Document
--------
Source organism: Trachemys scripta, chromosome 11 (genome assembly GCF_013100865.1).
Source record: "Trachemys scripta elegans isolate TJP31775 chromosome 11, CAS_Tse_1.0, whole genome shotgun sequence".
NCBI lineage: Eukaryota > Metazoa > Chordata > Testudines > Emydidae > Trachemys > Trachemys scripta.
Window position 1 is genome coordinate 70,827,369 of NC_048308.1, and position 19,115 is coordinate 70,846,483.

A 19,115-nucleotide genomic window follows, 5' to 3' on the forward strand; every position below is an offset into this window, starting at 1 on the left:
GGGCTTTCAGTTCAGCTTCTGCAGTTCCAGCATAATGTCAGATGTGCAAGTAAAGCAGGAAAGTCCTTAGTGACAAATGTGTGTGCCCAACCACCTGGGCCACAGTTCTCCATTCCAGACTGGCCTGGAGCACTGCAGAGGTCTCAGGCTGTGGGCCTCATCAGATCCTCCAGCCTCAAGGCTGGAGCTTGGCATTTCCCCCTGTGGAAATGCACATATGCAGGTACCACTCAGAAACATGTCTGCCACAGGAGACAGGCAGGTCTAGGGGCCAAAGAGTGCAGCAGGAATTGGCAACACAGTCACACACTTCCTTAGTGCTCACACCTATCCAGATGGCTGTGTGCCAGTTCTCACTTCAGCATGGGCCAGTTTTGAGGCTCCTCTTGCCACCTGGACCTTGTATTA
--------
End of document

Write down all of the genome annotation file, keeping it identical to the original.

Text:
Source organism: Trachemys scripta, chromosome 11 (genome assembly GCF_013100865.1).
Source record: "Trachemys scripta elegans isolate TJP31775 chromosome 11, CAS_Tse_1.0, whole genome shotgun sequence".
NCBI lineage: Eukaryota > Metazoa > Chordata > Testudines > Emydidae > Trachemys > Trachemys scripta.
Window position 1 is genome coordinate 70,827,369 of NC_048308.1, and position 19,115 is coordinate 70,846,483.

A 19,115-nucleotide genomic window follows, 5' to 3' on the forward strand; every position below is an offset into this window, starting at 1 on the left:
GGGCTTTCAGTTCAGCTTCTGCAGTTCCAGCATAATGTCAGATGTGCAAGTAAAGCAGGAAAGTCCTTAGTGACAAATGTGTGTGCCCAACCACCTGGGCCACAGTTCTCCATTCCAGACTGGCCTGGAGCACTGCAGAGGTCTCAGGCTGTGGGCCTCATCAGATCCTCCAGCCTCAAGGCTGGAGCTTGGCATTTCCCCCTGTGGAAATGCACATATGCAGGTACCACTCAGAAACATGTCTGCCACAGGAGACAGGCAGGTCTAGGGGCCAAAGAGTGCAGCAGGAATTGGCAACACAGTCACACACTTCCTTAGTGCTCACACCTATCCAGATGGCTGTGTGCCAGTTCTCACTTCAGCATGGGCCAGTTTTGAGGCTCCTCTTGCCACCTGGACCTTGTATTA